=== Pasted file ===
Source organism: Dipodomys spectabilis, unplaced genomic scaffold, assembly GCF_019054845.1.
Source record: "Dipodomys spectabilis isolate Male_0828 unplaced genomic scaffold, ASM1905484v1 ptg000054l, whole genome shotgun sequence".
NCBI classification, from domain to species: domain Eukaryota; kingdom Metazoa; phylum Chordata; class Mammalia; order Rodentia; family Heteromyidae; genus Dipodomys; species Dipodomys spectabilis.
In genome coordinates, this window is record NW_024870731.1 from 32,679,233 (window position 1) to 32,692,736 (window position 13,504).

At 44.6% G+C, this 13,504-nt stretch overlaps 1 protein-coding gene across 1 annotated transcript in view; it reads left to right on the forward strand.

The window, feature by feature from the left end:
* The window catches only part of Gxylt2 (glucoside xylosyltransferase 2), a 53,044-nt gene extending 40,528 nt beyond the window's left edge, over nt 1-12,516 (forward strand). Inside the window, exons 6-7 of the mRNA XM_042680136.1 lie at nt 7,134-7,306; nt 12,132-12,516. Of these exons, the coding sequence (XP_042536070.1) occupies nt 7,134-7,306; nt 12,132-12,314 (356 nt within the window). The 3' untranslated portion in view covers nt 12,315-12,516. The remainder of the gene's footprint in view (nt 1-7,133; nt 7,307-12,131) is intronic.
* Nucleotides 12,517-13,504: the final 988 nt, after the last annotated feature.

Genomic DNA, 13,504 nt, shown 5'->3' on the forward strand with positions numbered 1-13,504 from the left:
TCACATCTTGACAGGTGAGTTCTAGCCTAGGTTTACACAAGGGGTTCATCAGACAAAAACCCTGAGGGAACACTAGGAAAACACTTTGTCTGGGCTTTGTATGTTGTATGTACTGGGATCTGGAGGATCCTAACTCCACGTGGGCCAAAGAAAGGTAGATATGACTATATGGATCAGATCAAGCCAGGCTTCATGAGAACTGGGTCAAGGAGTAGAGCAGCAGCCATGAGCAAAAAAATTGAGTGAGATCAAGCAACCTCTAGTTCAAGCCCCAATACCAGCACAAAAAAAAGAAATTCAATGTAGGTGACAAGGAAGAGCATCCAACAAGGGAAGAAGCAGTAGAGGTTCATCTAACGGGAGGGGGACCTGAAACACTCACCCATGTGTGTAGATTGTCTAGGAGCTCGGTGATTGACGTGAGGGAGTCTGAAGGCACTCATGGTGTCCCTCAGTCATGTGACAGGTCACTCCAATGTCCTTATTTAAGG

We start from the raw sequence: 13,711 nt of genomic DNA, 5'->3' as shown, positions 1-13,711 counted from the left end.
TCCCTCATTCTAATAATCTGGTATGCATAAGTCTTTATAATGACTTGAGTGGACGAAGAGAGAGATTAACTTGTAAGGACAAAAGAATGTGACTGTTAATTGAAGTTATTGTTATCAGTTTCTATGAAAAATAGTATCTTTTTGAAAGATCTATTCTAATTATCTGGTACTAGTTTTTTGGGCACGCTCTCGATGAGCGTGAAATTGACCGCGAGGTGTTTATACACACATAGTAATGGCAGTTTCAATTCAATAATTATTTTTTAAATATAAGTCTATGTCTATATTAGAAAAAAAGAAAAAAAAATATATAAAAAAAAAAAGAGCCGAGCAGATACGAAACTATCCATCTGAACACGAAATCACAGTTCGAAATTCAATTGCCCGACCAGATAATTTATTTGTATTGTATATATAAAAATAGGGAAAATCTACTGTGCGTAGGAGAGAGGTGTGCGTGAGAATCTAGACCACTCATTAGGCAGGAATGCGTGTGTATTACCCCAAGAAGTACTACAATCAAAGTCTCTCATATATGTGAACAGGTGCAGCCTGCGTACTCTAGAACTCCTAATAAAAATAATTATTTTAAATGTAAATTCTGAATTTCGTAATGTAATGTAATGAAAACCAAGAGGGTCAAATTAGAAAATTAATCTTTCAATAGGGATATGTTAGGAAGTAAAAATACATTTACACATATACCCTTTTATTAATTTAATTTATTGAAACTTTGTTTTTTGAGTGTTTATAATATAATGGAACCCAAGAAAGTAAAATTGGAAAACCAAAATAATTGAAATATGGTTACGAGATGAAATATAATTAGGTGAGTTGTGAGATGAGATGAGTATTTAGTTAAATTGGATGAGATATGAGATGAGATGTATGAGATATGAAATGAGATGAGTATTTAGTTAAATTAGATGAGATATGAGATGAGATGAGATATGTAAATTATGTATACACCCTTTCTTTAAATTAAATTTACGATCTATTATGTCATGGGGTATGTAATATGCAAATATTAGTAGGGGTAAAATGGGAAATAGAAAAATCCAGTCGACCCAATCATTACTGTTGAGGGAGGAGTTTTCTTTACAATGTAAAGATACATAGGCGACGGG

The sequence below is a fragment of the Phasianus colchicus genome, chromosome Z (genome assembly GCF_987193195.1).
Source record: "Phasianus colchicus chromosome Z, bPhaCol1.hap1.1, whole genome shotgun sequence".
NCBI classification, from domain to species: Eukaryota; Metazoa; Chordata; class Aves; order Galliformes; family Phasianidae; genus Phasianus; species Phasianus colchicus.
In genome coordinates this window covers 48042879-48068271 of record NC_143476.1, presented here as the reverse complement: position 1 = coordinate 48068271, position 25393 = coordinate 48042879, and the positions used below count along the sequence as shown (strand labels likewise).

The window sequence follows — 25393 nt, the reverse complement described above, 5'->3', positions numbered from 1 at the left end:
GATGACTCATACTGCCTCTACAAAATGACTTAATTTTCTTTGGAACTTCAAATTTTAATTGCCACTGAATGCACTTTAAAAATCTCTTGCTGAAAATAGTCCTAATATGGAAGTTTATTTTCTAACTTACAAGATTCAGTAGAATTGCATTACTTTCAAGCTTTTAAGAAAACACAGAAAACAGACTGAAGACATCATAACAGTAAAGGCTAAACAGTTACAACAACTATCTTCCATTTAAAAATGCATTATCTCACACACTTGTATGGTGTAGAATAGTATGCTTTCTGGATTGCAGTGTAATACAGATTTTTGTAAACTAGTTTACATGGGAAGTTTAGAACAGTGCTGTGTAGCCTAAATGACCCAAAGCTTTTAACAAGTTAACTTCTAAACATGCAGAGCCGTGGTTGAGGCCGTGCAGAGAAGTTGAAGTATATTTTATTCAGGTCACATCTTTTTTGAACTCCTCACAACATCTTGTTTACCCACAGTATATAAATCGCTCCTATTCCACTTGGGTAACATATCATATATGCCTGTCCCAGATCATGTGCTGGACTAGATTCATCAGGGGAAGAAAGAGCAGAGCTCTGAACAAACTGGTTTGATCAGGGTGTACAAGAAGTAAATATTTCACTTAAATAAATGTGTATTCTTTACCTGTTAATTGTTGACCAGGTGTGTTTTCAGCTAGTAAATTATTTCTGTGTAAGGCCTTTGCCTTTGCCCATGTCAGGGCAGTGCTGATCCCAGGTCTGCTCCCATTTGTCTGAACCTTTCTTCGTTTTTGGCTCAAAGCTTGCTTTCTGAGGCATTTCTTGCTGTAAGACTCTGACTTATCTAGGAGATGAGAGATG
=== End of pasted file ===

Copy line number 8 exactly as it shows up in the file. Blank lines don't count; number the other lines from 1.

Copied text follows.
* Nucleotides 12,517-13,504: the final 988 nt, after the last annotated feature.